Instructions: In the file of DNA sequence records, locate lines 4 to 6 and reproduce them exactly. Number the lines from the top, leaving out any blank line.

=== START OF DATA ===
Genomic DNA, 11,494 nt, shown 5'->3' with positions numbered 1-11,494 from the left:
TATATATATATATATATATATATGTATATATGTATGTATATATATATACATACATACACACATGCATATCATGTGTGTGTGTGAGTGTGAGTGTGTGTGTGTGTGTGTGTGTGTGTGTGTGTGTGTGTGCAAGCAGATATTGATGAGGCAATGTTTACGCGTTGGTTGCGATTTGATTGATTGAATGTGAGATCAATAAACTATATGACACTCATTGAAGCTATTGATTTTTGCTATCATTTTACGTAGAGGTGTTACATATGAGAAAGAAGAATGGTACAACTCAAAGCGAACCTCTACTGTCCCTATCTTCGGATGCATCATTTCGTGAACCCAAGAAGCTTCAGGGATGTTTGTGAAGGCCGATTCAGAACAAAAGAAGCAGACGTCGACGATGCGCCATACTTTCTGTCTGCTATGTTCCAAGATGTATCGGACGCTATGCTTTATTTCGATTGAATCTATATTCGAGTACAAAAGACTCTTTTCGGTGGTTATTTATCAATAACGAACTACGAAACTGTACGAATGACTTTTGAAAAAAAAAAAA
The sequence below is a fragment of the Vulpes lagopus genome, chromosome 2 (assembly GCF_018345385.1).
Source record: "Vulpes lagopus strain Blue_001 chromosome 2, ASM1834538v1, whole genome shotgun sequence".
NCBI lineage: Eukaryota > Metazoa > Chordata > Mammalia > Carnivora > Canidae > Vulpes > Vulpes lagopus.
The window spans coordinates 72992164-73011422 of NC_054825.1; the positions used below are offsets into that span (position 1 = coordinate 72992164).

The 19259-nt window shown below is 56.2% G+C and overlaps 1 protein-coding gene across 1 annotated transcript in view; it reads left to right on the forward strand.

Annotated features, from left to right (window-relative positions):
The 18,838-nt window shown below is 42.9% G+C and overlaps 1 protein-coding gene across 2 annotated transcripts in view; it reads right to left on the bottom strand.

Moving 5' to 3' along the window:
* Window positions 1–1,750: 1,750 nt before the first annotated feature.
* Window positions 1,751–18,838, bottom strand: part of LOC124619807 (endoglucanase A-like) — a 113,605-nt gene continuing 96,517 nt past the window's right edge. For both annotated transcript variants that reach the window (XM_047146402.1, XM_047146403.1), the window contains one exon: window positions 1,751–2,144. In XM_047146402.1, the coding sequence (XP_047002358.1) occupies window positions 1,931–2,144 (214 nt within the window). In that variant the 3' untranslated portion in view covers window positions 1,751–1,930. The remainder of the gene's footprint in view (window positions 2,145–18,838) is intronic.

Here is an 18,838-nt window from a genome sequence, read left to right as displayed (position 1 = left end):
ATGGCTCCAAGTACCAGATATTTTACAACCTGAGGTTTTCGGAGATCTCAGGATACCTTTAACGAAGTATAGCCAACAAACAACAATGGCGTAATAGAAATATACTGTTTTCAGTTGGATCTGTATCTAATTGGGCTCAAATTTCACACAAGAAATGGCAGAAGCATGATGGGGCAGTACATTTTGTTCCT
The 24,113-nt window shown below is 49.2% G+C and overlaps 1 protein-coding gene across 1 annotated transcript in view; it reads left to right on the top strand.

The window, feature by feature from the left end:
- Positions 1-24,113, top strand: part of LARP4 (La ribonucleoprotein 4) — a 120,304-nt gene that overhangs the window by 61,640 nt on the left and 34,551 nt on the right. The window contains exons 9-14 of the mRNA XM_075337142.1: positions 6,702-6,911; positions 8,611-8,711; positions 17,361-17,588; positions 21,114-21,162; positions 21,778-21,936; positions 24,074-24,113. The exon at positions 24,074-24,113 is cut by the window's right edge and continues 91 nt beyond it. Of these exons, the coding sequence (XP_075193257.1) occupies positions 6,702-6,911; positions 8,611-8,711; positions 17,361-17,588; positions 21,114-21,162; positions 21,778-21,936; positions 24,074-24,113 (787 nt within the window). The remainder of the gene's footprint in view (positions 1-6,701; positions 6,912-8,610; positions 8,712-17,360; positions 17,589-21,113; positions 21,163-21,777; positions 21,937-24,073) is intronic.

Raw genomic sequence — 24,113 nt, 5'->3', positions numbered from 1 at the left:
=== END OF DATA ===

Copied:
Source record: "Vulpes lagopus strain Blue_001 chromosome 2, ASM1834538v1, whole genome shotgun sequence".
NCBI lineage: Eukaryota > Metazoa > Chordata > Mammalia > Carnivora > Canidae > Vulpes > Vulpes lagopus.
The window spans coordinates 72992164-73011422 of NC_054825.1; the positions used below are offsets into that span (position 1 = coordinate 72992164).